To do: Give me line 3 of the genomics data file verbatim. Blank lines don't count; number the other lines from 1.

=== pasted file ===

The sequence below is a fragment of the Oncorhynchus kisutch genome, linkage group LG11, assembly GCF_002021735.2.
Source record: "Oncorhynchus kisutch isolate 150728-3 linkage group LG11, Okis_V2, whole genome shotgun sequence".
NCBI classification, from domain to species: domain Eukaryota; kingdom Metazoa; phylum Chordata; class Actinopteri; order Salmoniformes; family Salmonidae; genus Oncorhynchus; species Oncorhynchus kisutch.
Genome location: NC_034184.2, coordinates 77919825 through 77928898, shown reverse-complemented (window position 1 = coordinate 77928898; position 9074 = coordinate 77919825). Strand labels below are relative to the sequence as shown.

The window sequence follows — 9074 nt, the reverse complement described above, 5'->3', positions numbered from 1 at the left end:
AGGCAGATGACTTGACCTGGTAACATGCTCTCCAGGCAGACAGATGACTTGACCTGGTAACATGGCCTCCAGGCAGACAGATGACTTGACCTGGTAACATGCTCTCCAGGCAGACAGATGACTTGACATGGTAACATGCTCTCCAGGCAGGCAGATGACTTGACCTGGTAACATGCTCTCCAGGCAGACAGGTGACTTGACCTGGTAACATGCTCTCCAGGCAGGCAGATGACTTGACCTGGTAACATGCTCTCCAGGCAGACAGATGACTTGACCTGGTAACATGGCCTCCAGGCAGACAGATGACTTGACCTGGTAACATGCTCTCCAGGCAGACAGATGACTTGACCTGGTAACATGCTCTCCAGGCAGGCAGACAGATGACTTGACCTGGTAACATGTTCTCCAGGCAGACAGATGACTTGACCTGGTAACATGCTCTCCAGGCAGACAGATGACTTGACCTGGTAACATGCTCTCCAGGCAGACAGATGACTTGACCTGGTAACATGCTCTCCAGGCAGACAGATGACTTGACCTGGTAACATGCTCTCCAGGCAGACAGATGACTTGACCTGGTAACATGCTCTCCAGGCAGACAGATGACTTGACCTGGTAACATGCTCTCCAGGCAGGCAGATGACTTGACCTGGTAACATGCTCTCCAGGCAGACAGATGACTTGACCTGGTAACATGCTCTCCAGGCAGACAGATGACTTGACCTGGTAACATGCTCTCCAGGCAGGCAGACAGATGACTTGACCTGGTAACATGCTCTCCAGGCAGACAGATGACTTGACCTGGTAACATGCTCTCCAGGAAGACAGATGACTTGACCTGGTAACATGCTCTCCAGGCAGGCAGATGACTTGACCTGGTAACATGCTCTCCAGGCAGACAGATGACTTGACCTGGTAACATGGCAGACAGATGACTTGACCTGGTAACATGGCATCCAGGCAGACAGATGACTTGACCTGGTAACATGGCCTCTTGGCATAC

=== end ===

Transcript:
NCBI classification, from domain to species: domain Eukaryota; kingdom Metazoa; phylum Chordata; class Actinopteri; order Salmoniformes; family Salmonidae; genus Oncorhynchus; species Oncorhynchus kisutch.